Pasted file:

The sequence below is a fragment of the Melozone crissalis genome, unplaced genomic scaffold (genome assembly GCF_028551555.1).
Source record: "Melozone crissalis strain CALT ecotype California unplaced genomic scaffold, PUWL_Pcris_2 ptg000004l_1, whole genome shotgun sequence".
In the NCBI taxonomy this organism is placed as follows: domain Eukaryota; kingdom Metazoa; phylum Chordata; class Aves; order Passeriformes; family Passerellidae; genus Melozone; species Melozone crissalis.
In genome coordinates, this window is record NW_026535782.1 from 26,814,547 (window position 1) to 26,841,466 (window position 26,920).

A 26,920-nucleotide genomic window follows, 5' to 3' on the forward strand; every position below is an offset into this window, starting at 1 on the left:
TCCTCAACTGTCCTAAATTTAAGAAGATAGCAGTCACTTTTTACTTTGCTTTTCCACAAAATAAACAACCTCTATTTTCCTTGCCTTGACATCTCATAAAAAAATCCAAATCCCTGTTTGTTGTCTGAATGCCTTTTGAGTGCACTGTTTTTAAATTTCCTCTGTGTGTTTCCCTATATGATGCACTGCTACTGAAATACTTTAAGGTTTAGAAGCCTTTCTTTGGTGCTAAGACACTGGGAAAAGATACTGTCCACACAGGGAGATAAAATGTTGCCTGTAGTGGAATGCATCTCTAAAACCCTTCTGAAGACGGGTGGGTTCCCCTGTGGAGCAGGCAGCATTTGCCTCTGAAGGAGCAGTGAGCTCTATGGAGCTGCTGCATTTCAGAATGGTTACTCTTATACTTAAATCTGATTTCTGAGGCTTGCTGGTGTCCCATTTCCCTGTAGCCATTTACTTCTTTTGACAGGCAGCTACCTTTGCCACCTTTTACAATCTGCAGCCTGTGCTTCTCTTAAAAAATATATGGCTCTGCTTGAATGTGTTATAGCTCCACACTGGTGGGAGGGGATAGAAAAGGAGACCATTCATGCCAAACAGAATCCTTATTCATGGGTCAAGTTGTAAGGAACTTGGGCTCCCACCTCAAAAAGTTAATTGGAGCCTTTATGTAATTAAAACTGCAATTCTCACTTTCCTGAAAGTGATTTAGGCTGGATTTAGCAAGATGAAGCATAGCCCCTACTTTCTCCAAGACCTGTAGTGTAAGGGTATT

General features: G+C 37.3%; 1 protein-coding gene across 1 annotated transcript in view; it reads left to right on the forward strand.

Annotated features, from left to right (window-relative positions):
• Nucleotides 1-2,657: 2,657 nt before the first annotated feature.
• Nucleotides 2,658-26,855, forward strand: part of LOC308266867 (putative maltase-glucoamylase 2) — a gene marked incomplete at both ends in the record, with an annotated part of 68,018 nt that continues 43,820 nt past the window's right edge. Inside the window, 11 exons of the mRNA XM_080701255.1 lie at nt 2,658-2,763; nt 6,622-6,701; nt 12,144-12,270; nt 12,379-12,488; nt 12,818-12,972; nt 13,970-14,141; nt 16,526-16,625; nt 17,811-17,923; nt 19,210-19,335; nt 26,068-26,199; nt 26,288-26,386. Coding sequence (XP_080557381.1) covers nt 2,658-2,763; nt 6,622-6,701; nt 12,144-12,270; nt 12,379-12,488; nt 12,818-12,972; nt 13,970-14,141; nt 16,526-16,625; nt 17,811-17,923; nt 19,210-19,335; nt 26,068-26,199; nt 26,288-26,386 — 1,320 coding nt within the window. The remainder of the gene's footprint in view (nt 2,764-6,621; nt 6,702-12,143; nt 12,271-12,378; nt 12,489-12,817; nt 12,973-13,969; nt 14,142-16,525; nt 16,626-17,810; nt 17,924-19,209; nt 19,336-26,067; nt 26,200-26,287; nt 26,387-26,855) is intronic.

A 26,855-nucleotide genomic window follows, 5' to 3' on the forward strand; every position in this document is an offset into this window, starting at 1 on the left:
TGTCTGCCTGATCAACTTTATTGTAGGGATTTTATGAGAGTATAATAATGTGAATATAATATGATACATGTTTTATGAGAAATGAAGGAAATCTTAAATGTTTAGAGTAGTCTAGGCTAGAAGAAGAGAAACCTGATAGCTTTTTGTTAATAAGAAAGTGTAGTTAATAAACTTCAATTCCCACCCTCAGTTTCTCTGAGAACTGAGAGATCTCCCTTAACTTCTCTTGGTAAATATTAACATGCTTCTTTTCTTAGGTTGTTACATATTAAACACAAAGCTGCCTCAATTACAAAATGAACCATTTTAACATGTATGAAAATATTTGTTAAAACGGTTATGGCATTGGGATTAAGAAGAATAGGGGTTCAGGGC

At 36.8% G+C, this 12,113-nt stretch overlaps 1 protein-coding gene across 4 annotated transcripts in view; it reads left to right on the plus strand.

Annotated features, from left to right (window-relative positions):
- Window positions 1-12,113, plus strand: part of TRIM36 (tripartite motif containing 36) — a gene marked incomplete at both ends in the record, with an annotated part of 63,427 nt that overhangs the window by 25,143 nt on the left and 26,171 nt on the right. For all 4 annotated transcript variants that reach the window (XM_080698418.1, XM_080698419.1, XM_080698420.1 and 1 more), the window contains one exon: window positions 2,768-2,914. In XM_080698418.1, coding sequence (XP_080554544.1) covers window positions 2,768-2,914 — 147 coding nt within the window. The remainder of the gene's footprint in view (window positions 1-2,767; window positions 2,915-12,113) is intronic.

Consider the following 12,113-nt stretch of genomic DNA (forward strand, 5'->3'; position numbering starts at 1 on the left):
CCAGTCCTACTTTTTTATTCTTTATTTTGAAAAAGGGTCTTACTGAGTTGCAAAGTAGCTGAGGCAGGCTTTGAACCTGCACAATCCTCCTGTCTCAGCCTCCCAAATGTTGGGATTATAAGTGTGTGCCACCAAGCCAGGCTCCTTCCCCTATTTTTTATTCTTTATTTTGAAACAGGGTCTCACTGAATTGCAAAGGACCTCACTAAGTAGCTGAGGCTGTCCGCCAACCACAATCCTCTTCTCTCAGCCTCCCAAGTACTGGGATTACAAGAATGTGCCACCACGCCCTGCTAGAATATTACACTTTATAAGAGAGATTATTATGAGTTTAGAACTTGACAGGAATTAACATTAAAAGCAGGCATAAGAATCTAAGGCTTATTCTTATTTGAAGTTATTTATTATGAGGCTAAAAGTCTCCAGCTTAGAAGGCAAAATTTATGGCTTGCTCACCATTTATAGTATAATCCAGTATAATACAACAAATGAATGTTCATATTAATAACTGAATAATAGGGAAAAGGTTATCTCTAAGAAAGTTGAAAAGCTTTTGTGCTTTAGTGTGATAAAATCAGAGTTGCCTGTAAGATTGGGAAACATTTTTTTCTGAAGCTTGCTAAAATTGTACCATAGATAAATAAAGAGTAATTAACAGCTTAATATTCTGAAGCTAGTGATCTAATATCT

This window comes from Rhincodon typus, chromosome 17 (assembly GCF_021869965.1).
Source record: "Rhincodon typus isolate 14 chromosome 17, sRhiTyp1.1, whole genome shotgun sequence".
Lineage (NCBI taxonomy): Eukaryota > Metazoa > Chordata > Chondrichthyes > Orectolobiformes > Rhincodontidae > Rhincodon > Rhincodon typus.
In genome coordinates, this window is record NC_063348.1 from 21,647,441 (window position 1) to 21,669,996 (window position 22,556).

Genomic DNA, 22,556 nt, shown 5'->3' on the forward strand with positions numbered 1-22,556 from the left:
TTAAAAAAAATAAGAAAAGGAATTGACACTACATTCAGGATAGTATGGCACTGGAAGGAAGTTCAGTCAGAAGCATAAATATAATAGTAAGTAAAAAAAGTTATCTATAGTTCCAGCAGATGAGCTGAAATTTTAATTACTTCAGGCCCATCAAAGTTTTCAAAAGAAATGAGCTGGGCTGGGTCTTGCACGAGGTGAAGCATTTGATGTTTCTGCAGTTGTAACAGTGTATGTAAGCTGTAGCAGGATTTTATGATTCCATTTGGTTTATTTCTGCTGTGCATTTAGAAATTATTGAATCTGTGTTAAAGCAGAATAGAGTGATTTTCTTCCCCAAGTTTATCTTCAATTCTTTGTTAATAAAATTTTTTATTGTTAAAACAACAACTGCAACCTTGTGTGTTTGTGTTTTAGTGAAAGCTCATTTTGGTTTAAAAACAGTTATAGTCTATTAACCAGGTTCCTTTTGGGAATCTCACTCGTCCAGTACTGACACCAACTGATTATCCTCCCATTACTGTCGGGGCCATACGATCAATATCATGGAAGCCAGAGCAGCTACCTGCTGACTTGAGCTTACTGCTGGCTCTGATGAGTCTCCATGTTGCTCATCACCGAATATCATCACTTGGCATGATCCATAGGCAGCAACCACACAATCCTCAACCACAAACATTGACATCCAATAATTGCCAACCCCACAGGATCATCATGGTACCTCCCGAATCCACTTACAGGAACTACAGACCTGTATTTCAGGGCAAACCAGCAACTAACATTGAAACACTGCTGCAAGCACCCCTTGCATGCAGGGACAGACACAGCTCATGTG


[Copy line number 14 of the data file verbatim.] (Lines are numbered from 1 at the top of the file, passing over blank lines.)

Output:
Annotated features, from left to right (window-relative positions):